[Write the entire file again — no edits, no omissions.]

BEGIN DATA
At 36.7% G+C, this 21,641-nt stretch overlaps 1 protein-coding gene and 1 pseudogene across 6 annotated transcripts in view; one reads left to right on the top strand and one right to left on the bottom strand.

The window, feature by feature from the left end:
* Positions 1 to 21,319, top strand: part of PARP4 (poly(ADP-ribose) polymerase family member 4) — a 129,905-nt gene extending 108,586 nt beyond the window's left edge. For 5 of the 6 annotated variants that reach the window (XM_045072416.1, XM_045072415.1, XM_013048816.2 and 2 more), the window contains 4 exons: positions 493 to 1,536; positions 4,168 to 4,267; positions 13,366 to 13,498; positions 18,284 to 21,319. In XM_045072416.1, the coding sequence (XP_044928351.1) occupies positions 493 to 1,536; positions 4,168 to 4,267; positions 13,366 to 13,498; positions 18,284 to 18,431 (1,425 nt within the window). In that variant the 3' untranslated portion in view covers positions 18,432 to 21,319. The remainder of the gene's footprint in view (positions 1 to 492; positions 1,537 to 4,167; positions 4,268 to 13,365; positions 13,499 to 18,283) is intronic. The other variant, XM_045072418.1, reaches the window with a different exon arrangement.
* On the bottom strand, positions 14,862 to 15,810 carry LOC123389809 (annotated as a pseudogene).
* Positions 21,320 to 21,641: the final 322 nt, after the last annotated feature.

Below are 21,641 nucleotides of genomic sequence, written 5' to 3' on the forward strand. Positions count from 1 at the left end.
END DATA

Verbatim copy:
At 36.7% G+C, this 21,641-nt stretch overlaps 1 protein-coding gene and 1 pseudogene across 6 annotated transcripts in view; one reads left to right on the top strand and one right to left on the bottom strand.

The window, feature by feature from the left end:
* Positions 1 to 21,319, top strand: part of PARP4 (poly(ADP-ribose) polymerase family member 4) — a 129,905-nt gene extending 108,586 nt beyond the window's left edge. For 5 of the 6 annotated variants that reach the window (XM_045072416.1, XM_045072415.1, XM_013048816.2 and 2 more), the window contains 4 exons: positions 493 to 1,536; positions 4,168 to 4,267; positions 13,366 to 13,498; positions 18,284 to 21,319. In XM_045072416.1, the coding sequence (XP_044928351.1) occupies positions 493 to 1,536; positions 4,168 to 4,267; positions 13,366 to 13,498; positions 18,284 to 18,431 (1,425 nt within the window). In that variant the 3' untranslated portion in view covers positions 18,432 to 21,319. The remainder of the gene's footprint in view (positions 1 to 492; positions 1,537 to 4,167; positions 4,268 to 13,365; positions 13,499 to 18,283) is intronic. The other variant, XM_045072418.1, reaches the window with a different exon arrangement.
* On the bottom strand, positions 14,862 to 15,810 carry LOC123389809 (annotated as a pseudogene).
* Positions 21,320 to 21,641: the final 322 nt, after the last annotated feature.

Below are 21,641 nucleotides of genomic sequence, written 5' to 3' on the forward strand. Positions count from 1 at the left end.